THE BRITISH retail invasion intensified last night with the takeover of Ireland's largest chain of chemists Hayes Conyngham & Robinson (HCR) by Boots.
Details of the deal between the Irish family-owned business and the leading British retailer are due to be announced at a press conference this morning in Dublin.
The London Stock Exchange will also be formally informed by Boots management before trading begins today.
Market sources believe Boots may have paid up to £20m for the 15 outlets of the Irish chemist chain. News of the takeover follows a meeting of HCR's top managers in a Dublin hotel on Sunday. First details of this top level meeting were revealed in the Irish Independent yesterday.
The acquisition of a chain such as HCR has been central to the well-publicised plans by Boots to expand in the Republic. The British High Street chemist chain has been in talks with HCR for a number of months now.
Ireland's market for prescription drugs and related products is worth £500m a year.
The deal gives the British company HCR's network of 15 branches nationwide to add to Boots' existing stores in the Jervis Street Centre in Dublin city centre, Dún Laoghaire, Tallaght and Blanchardstown in west Dublin.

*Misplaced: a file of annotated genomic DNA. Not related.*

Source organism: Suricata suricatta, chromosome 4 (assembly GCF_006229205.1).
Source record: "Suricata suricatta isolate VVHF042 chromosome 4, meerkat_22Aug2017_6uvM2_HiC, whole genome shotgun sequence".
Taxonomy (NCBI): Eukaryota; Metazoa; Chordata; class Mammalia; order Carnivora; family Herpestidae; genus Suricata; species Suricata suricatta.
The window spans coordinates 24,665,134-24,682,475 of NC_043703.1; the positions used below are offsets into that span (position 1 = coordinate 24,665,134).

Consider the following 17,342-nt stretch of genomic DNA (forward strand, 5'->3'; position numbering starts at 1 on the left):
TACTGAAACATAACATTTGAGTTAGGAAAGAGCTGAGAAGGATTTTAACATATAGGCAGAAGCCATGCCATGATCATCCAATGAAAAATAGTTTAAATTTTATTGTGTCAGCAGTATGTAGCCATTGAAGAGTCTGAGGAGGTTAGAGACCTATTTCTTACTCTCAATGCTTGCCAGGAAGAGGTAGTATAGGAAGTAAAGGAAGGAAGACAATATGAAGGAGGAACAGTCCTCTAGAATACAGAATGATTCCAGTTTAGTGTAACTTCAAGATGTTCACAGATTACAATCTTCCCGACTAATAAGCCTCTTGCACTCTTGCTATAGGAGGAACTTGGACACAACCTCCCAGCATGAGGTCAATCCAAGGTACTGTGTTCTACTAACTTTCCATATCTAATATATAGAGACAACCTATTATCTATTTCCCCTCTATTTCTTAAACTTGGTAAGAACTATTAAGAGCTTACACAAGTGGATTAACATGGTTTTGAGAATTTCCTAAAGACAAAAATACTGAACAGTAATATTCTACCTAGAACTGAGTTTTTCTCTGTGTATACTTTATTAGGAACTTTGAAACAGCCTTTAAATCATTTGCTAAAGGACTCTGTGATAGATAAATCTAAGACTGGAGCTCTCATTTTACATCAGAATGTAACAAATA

A spokesman for the Nottingham-based company said the Jervis Boots was doing very well, and the company had been trying to expand in the Republic since opening its first chemist outlet in late 1996 at a cost of £3.6m.
However, until now Boots has not had a presence on the south side of Dublin city. The deal means that Boots will now take over three HCR stores on the south side of Dublin, including one on Ireland's premier shopping street, Grafton Street
The acquisition of HCR is the most practical way for Boots to expand in Ireland since Department of Health regulations ban the opening of new chemist shops within 250 metres of an existing one in urban areas and 5km in rural areas.
This effectively stopped Boots opening in prime locations like Grafton Street.
Boots has more than 1,300 stores in total and a market capitalisation of £8bn. Britain's leading pharmacy chain reported third-quarter sales up 6.8pc last week, boosted by a last-minute Christmas surge.
HCR was established in 1897 and employs 370 people. It has branches in Dublin, Cork and elsewhere in Ireland.
The private chemist group is owned by the Shiell family and was run by brothers Michael and Christopher.
Boots' growing dominance in the Irish market follows recent multi-million pound expansions here by Dixons, Currys, Tesco, PC World and Debenhams.